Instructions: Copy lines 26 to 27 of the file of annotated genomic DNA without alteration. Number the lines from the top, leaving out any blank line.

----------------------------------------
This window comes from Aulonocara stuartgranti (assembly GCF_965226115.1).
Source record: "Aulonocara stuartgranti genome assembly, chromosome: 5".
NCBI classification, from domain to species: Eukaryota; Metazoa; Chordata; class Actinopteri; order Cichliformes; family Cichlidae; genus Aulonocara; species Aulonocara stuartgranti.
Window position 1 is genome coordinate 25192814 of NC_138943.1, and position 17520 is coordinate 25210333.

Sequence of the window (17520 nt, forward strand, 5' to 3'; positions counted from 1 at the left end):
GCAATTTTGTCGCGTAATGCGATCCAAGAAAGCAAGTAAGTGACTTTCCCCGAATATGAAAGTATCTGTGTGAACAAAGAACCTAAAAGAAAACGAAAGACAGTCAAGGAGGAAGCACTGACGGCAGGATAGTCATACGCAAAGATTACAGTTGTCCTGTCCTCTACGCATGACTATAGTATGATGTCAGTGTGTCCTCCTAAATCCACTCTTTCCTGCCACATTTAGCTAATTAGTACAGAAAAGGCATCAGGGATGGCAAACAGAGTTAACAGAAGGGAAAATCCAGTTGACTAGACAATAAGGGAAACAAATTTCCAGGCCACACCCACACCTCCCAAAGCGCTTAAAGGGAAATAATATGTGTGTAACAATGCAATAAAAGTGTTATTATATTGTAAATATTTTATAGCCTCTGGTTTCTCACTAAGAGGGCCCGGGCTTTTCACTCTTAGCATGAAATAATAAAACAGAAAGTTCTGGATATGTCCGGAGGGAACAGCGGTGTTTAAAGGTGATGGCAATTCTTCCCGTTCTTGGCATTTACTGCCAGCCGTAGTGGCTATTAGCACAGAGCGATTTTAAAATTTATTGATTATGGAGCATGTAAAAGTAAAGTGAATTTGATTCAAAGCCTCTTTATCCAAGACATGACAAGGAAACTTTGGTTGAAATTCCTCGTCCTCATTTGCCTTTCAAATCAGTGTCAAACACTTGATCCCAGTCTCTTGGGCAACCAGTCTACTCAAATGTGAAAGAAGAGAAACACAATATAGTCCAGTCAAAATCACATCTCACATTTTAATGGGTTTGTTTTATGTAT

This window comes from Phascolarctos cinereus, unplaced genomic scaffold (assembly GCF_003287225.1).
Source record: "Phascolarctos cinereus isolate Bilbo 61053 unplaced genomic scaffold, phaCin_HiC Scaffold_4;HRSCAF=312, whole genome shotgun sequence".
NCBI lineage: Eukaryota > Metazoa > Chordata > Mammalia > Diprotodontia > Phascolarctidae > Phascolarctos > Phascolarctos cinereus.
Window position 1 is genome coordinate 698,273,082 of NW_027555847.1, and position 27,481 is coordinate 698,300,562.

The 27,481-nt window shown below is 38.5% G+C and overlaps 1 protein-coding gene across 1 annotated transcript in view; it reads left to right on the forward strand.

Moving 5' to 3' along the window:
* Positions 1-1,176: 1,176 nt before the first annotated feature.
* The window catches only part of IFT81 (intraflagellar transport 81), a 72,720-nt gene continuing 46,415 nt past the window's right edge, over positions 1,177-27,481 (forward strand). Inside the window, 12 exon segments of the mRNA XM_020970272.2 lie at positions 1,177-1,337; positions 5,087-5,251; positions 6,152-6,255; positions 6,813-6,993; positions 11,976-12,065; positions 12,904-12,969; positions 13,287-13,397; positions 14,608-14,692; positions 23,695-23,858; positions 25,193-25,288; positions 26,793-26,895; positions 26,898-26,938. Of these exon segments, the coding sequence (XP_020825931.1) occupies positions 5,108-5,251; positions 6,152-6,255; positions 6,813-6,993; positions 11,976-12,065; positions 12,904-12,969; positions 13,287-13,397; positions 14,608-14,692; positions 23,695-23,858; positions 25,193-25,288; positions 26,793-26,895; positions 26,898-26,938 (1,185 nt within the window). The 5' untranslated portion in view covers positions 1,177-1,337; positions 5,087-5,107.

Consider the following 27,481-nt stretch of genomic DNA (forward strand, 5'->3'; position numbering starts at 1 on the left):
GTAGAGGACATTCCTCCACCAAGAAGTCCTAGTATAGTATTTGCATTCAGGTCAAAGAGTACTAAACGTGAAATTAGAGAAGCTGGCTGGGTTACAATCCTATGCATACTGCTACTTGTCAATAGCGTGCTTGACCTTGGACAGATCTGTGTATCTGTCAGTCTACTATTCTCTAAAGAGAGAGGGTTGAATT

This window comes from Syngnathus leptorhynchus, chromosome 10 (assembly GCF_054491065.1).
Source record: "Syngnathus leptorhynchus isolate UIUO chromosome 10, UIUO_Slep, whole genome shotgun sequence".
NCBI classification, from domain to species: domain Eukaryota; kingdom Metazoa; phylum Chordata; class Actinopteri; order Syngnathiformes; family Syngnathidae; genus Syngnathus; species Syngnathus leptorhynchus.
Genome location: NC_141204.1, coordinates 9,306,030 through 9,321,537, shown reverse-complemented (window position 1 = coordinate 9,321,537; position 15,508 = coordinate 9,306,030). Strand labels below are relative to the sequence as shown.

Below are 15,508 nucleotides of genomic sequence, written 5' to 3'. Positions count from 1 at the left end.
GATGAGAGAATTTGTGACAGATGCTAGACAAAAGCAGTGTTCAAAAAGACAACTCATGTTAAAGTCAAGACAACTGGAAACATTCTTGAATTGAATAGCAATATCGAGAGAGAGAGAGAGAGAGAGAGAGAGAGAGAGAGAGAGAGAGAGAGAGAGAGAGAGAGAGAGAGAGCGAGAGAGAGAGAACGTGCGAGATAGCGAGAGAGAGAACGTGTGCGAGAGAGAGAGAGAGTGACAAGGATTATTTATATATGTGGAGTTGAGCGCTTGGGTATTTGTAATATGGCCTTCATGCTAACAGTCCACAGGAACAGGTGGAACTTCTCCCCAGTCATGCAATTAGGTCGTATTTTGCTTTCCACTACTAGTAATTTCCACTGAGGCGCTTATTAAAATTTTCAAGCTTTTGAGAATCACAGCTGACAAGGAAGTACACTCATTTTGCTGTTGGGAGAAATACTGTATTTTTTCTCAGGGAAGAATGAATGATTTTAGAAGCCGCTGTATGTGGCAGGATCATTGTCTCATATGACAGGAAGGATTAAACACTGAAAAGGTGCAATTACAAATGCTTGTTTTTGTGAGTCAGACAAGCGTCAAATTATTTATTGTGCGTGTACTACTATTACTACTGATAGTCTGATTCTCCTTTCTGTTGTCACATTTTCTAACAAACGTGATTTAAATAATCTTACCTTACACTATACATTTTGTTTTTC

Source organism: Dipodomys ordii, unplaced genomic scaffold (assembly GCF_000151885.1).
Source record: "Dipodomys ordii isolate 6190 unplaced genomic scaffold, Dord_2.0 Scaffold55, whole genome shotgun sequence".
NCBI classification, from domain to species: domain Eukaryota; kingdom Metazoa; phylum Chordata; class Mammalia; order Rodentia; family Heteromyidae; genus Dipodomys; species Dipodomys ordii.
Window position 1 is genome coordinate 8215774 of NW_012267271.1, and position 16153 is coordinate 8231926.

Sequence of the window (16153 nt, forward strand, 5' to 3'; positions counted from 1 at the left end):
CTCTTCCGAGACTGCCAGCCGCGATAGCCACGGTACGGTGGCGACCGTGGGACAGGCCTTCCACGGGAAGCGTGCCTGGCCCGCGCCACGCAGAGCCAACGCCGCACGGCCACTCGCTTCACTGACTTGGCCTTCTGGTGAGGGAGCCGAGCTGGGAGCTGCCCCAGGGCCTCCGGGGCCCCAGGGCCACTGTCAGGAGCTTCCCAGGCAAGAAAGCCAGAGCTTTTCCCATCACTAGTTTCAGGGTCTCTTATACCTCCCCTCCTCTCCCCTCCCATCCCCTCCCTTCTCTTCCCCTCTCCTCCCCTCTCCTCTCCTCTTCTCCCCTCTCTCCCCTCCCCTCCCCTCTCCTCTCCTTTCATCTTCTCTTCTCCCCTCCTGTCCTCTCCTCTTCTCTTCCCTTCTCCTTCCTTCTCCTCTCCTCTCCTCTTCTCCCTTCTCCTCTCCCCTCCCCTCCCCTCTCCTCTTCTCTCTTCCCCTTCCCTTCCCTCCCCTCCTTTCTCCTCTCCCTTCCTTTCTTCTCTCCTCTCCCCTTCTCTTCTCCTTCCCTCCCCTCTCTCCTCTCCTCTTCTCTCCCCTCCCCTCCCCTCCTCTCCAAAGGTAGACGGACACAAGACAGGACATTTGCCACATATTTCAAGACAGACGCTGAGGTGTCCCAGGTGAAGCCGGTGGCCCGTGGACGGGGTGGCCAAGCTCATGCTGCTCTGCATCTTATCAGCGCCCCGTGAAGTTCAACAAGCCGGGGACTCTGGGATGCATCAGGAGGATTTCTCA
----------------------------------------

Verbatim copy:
Window position 1 is genome coordinate 8215774 of NW_012267271.1, and position 16153 is coordinate 8231926.

Sequence of the window (16153 nt, forward strand, 5' to 3'; positions counted from 1 at the left end):